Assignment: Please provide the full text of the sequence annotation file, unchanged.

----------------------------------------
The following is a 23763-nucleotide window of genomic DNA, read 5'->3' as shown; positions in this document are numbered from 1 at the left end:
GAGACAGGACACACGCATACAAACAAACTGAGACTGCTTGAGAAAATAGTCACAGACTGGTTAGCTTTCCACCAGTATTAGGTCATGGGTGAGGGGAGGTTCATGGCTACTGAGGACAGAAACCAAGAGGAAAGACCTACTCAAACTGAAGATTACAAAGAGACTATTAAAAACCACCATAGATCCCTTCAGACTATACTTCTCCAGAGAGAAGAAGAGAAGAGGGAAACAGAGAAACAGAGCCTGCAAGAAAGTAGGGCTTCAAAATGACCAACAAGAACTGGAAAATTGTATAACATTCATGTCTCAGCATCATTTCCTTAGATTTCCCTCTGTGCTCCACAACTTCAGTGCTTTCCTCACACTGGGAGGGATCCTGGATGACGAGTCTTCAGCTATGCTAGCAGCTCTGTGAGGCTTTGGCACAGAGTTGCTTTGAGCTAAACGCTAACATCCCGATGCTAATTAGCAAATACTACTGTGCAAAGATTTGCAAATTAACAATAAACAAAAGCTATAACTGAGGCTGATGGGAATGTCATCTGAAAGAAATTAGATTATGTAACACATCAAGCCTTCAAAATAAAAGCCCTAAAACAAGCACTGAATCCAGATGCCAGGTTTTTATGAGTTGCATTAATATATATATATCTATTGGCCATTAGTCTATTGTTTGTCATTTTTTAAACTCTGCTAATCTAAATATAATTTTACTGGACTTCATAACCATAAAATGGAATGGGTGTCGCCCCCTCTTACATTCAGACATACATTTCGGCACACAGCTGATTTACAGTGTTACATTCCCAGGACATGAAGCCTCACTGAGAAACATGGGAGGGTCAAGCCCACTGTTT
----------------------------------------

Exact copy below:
The following is a 23763-nucleotide window of genomic DNA, read 5'->3' as shown; positions in this document are numbered from 1 at the left end:
GAGACAGGACACACGCATACAAACAAACTGAGACTGCTTGAGAAAATAGTCACAGACTGGTTAGCTTTCCACCAGTATTAGGTCATGGGTGAGGGGAGGTTCATGGCTACTGAGGACAGAAACCAAGAGGAAAGACCTACTCAAACTGAAGATTACAAAGAGACTATTAAAAACCACCATAGATCCCTTCAGACTATACTTCTCCAGAGAGAAGAAGAGAAGAGGGAAACAGAGAAACAGAGCCTGCAAGAAAGTAGGGCTTCAAAATGACCAACAAGAACTGGAAAATTGTATAACATTCATGTCTCAGCATCATTTCCTTAGATTTCCCTCTGTGCTCCACAACTTCAGTGCTTTCCTCACACTGGGAGGGATCCTGGATGACGAGTCTTCAGCTATGCTAGCAGCTCTGTGAGGCTTTGGCACAGAGTTGCTTTGAGCTAAACGCTAACATCCCGATGCTAATTAGCAAATACTACTGTGCAAAGATTTGCAAATTAACAATAAACAAAAGCTATAACTGAGGCTGATGGGAATGTCATCTGAAAGAAATTAGATTATGTAACACATCAAGCCTTCAAAATAAAAGCCCTAAAACAAGCACTGAATCCAGATGCCAGGTTTTTATGAGTTGCATTAATATATATATATCTATTGGCCATTAGTCTATTGTTTGTCATTTTTTAAACTCTGCTAATCTAAATATAATTTTACTGGACTTCATAACCATAAAATGGAATGGGTGTCGCCCCCTCTTACATTCAGACATACATTTCGGCACACAGCTGATTTACAGTGTTACATTCCCAGGACATGAAGCCTCACTGAGAAACATGGGAGGGTCAAGCCCACTGTTT